Motorists may have to put up with periodic traffic disruptions on parts of East End Road over the next 18 months or so, but the end result will be a rebuilt, wider and more drivable artery leading to and from downtown Homer.
Anchorage-based Quality Asphalt Paving Inc. has been awarded an $11.5 million contract to reconstruct East End from the Lake Street to just beyond the Kachemak Bay Drive intersection to about 3.75 miles east of downtown.
Once completed, the new road will feature an improved two-land surface with "turning pockets" to facilitate left-hand turns, as well as a separated pathway except where a sidewalk already exists near downtown.
The contractor has not yet received a notice to proceed, but that is expected to happen as soon as QAP provides a plan for preventing storm water pollution during construction, a standard procedure, said Murph O'Brien, assistant to the Alaska Depart-ment of Transportation and Public Facilities central region director.
"The contract completion date is June 15, 2005," O'Brien said. "We give our contractors the equivalent of two full seasons."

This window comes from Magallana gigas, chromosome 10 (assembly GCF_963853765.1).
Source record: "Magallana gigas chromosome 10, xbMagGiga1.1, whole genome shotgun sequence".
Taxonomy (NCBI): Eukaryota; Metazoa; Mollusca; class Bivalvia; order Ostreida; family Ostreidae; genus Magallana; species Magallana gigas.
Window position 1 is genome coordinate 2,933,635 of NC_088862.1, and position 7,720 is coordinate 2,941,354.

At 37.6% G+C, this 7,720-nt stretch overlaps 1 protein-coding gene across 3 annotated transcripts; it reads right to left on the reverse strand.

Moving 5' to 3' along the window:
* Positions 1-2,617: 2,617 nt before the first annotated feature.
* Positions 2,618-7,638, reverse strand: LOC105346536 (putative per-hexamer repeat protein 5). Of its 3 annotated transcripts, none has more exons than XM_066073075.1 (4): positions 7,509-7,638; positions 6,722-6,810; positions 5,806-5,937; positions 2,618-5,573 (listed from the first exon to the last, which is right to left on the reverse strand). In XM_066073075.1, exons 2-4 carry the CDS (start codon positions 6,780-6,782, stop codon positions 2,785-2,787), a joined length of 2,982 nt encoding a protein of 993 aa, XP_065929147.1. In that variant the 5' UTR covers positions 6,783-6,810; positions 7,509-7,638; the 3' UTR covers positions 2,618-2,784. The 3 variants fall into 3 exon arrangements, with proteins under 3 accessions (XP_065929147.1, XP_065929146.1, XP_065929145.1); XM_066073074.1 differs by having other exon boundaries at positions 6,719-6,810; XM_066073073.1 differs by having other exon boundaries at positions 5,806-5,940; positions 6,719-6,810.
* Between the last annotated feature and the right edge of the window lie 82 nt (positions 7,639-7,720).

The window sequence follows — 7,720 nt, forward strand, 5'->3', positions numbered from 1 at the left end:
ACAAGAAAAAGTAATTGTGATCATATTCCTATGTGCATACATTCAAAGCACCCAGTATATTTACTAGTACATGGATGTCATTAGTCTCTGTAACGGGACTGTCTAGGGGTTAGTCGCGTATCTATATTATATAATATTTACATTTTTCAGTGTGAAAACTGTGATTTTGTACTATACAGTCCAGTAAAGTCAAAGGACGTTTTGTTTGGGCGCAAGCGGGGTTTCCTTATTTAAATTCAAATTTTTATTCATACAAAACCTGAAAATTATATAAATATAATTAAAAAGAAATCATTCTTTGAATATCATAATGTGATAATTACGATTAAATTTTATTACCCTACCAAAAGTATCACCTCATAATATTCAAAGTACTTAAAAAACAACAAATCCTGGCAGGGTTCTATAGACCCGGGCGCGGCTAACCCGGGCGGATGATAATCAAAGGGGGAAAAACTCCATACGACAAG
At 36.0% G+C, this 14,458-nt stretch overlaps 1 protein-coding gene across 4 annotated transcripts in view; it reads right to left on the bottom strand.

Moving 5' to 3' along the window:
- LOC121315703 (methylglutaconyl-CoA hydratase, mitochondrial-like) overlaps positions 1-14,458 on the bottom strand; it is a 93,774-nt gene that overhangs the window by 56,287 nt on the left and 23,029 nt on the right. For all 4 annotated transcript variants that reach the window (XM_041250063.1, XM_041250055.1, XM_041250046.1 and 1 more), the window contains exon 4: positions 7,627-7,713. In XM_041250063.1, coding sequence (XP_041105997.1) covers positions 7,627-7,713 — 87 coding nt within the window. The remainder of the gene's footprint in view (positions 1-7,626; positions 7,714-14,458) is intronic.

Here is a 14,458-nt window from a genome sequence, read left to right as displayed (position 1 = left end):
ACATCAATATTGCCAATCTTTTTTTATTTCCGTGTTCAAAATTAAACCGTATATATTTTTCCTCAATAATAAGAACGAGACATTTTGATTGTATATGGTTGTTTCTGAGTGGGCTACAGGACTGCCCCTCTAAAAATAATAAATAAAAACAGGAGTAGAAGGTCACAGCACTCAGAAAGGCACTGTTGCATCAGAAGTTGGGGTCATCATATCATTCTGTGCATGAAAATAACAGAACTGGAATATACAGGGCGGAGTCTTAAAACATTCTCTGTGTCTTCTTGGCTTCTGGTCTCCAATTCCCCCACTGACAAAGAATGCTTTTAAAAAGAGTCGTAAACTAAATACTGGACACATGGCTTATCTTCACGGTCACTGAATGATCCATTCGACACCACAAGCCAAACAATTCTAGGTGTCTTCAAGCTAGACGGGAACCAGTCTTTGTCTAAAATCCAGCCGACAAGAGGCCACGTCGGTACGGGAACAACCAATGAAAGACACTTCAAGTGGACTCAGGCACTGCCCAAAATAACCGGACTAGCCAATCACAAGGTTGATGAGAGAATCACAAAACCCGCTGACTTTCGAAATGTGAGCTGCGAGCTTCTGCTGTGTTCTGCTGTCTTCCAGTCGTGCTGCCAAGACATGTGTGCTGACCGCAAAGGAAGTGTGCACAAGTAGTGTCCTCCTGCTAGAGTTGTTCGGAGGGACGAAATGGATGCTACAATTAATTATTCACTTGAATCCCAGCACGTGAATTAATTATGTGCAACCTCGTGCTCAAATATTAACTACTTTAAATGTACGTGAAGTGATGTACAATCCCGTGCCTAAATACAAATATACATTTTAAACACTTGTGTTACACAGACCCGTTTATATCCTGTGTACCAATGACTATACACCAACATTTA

O'Brien said it is anticipated that utility work will be done this fall and roadway and path work next summer, with perhaps some minor finish work completed in the spring of 2005.
The utility work will include building a structure called a utilidor for housing cable and electrical utility lines along the roadway corridor.
"That way the utility companies can begin moving their lines from the bay side of the road to the uphill side," O'Brien said.
Some work also is expected for water and sewer lines currently under or along side the existing road.
The piece of East End to be rebuilt was resurfaced by QAP in 1998, providing a usable but temporary surface. Residents of the area have been anticipating the reconstruction project ever since.
O'Brien said he knows residents will appreciate the improved artery.
"Our own maintenance people will appreciate it," he added.
Among other things, the wider roadway and upgraded right of way will provide better drainage and have sufficient space for adequate snow removal in the winter.
The design also includes enlarging several culverts that have been prone to blockage during flooding events in the past.
O'Brien said the bigger culverts won't prevent all flood problems, but they will be a decided improvement.
Bob Lundell, DOT project manager, said the utility work itself should have little impact on drivers this fall and winter, but it also would depend on weather.
Once road reconstruction is under way next year, the contract requires QAP to keep traffic flowing with as little disruption as possible. Likely, that will mean working on one lane at a time, while using the other lane for traffic.
"It will be slow going and bumpy, the usual stuff," O'Brien said.
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